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TV Review: Maude

Maude was the first spin-off in the fictional comedy universe of All In The Family. The sitcom was centered around the character Maude Findlay who was Edith Bunker‘s cousin. Edith was the main character and wife of Archie Bunker in All In The Family.

The need of the character came in demand to oppose Archie Bunker in the second season because Maude was a feminist and liberal woman, totally contrary to conservative and racist Archie. After Maude received popularity on her debut appearance in All In The Family, her character got her own sitcom which successfully ran for six seasons.

I do not have much knowledge about the significance of feminism in American television history but if this sitcom wasn’t the first then at least this was the first which substantially advocated women’s liberty and freedom of choice.

Just like All In The Family, Maude had many important topics to raise like a satire on high socialites who hesitate to raise funds, daughter Carol Traynor not getting a job because it was not fit for women, child behavioral issue when grandson Phillip gets angry with mother for being more moved towards her new boyfriend, or himself inviting his female friend when the family goes to the party, and many more.

And there was one topic that raised the eyebrows, the episodes “Maude’s Dilemma Part 1 & 2” which spoke highly in favor of abortion when 47-year-old Maude gets pregnant. It was shocking and because personally, I am strictly against abortion, I felt it was very irresponsible of the writers and producers to motivate instead of discouraging. But my opinion aside, I also believe that talking about the pros and cons of abortion in the year 1972 in a comedy show was way ahead of its time.

Maude will also be remembered for the introduction of the character Florida Evans, the Afro-American maid in the Findlays. The writing of Florida’s character-depth was astonishing and got a lot of weight in her supporting role. Her side of the story was so appealing that Florida got her own sitcom, Good Times which also was extremely successful.

Another significance of this show which immensely won my heart was on two occasions centering around the couples Maude and Walter, both occurring at the beginning of the fourth and fifth season. The first was when their relationship is at the edge of breaking when Walter decides to leave if Maude intends to run the election.

The second one was more serious and heart-boiling when Walter goes bankrupt. The writers brought attention from the humor in the rich family that people can suffer and can feel the pain of continuously going helpless. This dark element was badly missing in All In The Family and later in The Jeffersons (second spin-off).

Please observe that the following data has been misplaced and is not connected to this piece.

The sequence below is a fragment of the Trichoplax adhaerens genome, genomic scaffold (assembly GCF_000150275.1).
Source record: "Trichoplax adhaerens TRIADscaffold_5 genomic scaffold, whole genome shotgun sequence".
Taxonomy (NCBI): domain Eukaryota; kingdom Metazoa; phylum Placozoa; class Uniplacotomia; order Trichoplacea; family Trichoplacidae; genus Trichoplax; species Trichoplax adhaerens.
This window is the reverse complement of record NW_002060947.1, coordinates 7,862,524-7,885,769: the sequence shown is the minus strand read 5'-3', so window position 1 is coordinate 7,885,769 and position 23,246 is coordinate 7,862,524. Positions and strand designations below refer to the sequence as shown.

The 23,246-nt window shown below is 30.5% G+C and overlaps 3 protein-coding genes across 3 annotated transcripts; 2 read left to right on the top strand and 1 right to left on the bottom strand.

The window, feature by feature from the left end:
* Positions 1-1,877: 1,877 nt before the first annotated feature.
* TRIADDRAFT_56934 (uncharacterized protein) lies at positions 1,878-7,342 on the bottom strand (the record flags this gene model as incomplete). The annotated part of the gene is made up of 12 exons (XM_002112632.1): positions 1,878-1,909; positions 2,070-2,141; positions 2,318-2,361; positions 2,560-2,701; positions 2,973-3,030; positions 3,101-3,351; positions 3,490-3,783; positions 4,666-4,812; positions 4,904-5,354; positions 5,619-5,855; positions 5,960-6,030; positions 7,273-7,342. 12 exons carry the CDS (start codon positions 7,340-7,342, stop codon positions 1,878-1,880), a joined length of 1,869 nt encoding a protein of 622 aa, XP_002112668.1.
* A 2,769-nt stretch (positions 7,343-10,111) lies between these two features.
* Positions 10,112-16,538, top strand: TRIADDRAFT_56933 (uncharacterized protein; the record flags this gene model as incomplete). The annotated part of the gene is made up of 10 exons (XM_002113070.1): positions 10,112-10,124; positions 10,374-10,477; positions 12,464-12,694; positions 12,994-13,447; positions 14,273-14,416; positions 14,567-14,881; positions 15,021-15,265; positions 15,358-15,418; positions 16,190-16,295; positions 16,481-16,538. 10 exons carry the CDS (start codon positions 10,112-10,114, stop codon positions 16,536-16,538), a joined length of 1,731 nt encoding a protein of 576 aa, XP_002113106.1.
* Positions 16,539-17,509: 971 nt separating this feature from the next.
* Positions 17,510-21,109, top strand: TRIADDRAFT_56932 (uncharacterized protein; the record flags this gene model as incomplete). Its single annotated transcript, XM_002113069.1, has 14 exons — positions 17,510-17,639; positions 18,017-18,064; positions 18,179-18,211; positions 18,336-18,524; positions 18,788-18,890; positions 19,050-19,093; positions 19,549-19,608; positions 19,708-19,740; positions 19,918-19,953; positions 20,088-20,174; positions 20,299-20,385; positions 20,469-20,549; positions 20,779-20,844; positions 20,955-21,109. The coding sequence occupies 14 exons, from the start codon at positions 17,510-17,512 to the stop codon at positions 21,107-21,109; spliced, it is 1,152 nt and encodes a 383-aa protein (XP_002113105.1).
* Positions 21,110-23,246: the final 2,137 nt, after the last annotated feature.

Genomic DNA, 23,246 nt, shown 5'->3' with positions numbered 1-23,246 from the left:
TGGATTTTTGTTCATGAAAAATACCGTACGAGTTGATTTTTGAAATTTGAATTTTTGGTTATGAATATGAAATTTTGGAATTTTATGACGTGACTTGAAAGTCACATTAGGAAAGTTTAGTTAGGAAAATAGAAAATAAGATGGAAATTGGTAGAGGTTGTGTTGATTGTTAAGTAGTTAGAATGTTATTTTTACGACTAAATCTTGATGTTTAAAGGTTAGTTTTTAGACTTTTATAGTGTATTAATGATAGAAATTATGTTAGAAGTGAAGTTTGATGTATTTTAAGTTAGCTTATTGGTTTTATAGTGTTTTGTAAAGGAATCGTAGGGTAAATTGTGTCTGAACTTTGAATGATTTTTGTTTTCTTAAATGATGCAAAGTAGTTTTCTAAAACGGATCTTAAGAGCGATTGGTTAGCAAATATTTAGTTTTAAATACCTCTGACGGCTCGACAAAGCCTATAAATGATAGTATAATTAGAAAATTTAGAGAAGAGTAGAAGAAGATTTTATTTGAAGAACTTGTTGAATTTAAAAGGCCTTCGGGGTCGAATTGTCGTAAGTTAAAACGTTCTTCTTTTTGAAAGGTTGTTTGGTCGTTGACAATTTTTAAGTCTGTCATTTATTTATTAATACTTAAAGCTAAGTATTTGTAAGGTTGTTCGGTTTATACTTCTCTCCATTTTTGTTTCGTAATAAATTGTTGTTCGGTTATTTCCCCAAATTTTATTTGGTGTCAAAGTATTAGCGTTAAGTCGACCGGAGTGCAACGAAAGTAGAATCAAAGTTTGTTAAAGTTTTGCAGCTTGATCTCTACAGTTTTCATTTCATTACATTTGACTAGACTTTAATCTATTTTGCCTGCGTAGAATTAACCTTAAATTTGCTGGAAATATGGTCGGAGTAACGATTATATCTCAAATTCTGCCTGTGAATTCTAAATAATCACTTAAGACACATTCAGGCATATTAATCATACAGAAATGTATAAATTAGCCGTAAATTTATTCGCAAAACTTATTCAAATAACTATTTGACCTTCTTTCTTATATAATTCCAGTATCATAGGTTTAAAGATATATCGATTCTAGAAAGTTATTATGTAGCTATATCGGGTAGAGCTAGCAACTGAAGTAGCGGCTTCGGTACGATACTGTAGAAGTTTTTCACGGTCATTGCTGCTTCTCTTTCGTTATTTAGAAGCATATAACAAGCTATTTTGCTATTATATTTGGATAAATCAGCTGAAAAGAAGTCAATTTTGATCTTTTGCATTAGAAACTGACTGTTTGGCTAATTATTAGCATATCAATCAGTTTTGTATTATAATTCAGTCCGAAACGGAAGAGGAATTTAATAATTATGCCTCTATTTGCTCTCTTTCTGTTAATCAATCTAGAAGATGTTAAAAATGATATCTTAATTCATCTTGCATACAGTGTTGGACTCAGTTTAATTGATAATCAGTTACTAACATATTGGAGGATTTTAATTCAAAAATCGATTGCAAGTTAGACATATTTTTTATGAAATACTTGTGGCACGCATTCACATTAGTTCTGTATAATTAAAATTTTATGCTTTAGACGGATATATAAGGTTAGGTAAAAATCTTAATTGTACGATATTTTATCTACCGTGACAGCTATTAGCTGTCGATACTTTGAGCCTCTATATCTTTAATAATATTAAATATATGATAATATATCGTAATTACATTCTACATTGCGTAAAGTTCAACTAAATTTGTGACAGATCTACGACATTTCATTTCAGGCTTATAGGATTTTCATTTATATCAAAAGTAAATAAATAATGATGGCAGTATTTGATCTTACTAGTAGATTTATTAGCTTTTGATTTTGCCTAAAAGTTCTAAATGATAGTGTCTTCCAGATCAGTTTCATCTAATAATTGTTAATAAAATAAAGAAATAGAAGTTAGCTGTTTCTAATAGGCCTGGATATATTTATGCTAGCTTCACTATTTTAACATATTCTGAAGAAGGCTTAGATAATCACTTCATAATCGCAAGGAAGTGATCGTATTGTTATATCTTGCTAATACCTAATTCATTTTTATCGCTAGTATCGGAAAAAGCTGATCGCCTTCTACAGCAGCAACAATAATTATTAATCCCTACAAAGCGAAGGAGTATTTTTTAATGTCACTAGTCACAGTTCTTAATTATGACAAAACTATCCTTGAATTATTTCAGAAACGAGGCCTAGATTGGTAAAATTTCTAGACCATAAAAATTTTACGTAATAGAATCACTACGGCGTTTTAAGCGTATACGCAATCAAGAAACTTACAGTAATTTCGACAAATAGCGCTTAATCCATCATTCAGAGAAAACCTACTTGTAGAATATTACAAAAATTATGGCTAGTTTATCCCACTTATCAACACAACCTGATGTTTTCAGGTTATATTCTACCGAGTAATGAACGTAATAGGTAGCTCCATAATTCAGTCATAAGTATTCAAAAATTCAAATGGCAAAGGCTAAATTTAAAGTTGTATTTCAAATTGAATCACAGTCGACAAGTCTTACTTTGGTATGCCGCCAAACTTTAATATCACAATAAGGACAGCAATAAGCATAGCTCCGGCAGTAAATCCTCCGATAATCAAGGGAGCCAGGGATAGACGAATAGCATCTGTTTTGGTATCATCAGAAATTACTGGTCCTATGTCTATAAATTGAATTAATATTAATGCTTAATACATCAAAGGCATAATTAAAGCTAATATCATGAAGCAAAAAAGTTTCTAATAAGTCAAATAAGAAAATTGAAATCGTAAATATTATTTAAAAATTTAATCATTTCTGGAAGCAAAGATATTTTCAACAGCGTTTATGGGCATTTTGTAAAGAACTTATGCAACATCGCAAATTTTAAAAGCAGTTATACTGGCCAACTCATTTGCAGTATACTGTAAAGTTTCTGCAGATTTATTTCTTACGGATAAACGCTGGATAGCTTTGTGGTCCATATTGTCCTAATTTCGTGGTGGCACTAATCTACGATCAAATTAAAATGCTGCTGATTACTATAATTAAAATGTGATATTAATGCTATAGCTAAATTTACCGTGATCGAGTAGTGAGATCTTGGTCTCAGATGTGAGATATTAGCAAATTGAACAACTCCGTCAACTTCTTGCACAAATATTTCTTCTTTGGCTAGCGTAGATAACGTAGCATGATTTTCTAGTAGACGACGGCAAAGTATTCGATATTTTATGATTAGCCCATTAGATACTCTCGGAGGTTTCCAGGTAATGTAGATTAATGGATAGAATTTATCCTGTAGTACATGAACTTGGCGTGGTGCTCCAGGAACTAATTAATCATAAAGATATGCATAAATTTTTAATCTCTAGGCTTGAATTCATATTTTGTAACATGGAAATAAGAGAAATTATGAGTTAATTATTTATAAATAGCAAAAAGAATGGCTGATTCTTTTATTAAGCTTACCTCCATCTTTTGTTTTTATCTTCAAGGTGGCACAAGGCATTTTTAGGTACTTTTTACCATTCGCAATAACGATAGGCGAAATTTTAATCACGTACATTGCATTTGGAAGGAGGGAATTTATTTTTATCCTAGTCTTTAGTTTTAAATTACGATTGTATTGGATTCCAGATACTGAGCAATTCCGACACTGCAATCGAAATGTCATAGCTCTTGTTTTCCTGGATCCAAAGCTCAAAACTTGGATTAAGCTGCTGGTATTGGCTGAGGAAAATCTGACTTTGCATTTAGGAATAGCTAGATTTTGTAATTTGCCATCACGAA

Maude also was pretty careful in the pairing and relationship between Maude and Walter. There had been dozens of moments when things looked bad but somehow any of the two managed to hold and maintain their bond. Walter’s drinking issue got the tone of attention especially when he slaps her, something which is rare to be watched in sitcoms. And a few I wrote above and many more to enjoy.

I miss an element that is quite common now, crossovers. Not a single appearance of cousin Edith Bunker in Maude was bizarre. Not a single time the Bunkers came to meet the Findlays in six seasons which is quite strange. Same network, same producer, same universe, how come All In The Family and Maude were not connected. The same discrepancy in The Jeffersons, not once the Bunkers showed up in 11 seasons as Edith was Louise Jefferson‘s dear friend and favorite neighbor.

Anyway, Maude is one of the most popular sitcoms of the 1970s and a significant step in feminism and liberalism. Beatrice Arthur, who played Maude, was an outstanding actress. So are the other actors in the main characters. Maude was the platform for most of them. Rue McClanahan (Maude’s friend, Vivian Harmon) got The Golden Girls, Conrad Bain (Walter’s friend, Arthur Harmon) got Different Strokes, Adrienne Barbeau (Maude’s daughter) became the voice of Selina Kyle/Catwoman in Batman cartoons.

Recommended to the audience who are willing to watch quality humor and exceptional comic writing.